Steps for Crafting a Business Succession Plan

No company can survive without a capable owner, executive, or shareholder at the head of the business. In the event of a key member’s sudden death, illness, or retirement, businesses are often left scrambling to recover lost assets and find a replacement. Large corporations and small businesses alike can avoid a rough transition by creating a succession plan with a knowledgeable attorney. Jones, Gregg, Creehan and Gerace can help you devise a business succession plan strategy to make sure your interests are protected and to help you accomplish exactly what you would like to do.

Developing a business succession plan in Pennsylvania involves several key steps to ensure a smooth transition of your business to new leadership or ownership. Below are general guidelines for creating a comprehensive succession plan:

  • Business Assessment: You will first want to make an assessment of your business situation by evaluating the current status of your business, including its financial health, market position, and operational structure. It is important to identify key roles and personnel essential to the business’s operations. The next step is to determine the primary goals for the succession. This could include continuity of leadership, preservation of company culture, or financial objectives. Then consider the timeline for the succession process.
  • Identify Potential Successors and Train Them: You will want to assess which current employees or family members are capable and interested in taking over key roles. Consider their skills, experience, and readiness to take over the business. If no internal candidates are suitable, consider options outside the company. Create a plan for training and gradually transitioning responsibilities to the successor. Continuously assess the readiness of the successor.
  • Legal and Financial Considerations and Contingency Plans: It is important to consult with attorneys and financial advisors, especially those familiar with Pennsylvania business law, to handle legal and financial aspects. You will want to ensure that all financial aspects are properly handled. This is especially important for tax implications and estate planning. Update or create legal documents that are instrumental to the succession. It is also advisable at this time to address potential risks and unexpected events, such as the sudden unavailability of a key individual. You should also include strategies for handling disputes or disagreements that may arise during the transition.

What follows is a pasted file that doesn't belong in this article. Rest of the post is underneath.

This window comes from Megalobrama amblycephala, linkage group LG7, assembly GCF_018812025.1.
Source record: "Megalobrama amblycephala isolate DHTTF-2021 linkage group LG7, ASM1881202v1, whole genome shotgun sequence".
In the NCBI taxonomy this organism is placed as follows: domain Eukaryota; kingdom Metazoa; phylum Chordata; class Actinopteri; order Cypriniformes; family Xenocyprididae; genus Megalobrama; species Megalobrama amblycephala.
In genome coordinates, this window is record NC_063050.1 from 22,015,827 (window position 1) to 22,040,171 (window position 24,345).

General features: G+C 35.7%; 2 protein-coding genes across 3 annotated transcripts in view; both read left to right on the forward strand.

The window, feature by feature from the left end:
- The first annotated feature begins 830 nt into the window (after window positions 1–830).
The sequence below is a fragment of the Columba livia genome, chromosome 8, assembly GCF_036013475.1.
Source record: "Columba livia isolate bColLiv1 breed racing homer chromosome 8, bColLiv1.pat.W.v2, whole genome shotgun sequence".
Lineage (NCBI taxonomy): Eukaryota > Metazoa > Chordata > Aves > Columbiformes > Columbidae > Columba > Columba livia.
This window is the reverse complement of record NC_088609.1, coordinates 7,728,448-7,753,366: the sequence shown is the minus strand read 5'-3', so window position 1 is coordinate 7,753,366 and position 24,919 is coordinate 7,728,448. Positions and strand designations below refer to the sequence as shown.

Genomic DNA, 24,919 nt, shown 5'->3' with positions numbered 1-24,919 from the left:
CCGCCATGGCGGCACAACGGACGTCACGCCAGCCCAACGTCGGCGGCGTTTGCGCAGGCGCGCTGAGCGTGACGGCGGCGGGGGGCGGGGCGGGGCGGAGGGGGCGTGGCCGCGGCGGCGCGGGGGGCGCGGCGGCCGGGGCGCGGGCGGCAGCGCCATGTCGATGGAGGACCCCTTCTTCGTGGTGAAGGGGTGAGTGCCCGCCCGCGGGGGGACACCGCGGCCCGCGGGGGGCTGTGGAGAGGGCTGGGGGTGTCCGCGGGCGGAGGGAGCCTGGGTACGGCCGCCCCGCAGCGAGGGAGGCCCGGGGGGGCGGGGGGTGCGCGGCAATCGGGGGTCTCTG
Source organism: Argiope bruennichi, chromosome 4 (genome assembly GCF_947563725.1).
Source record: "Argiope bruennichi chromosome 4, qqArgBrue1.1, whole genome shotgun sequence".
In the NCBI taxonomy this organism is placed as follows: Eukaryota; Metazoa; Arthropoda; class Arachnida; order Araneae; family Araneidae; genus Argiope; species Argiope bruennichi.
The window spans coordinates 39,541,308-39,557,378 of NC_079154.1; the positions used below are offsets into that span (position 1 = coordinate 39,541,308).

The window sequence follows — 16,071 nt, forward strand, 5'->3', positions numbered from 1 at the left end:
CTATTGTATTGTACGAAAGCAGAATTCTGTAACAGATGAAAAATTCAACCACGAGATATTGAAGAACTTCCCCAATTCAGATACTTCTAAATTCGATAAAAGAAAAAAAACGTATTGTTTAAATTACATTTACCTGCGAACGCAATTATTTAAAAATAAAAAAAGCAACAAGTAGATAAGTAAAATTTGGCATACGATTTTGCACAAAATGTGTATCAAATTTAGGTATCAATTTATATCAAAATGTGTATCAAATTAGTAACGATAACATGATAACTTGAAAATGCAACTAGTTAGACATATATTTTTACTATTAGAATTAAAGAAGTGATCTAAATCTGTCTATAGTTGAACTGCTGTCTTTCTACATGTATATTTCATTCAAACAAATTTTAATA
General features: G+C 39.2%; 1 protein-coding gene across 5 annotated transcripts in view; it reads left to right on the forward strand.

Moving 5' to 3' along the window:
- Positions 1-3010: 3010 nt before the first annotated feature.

• Communication Strategy: Develop a communication plan for stakeholders, including employees, customers, and suppliers. It is advisable to be transparent about changes and how they will be managed.
  • Review and Update the Plan Regularly: Periodically review the plan to ensure it remains relevant and effective, and be open to making adjustments as the business and its environment evolve. Implement the plan according to the established timeline. Monitor the transition process and provide support where necessary.
  • Documentation:  Document your succession plan in detail. This should include the timeline, terms of the succession, and roles and responsibilities of all involved parties. Make sure to keep records updated to reflect changes in your business or personal circumstances.  Lastly, make sure the plan is easily accessible to the individuals who will need to reference it in the future.

Every business is unique, and the specifics of your succession plan will depend on your business’s individual circumstances and objectives. As a result, it is often advisable to seek advice from an experienced business law attorney who is familiar with Pittsburgh’s business environment and can provide relevant advice about the regional business landscape. Contact Jones, Gregg, Creehan and Gerace for an initial consultation.  We can tailor the plan to your specific needs and will make sure that your interests are fully protected.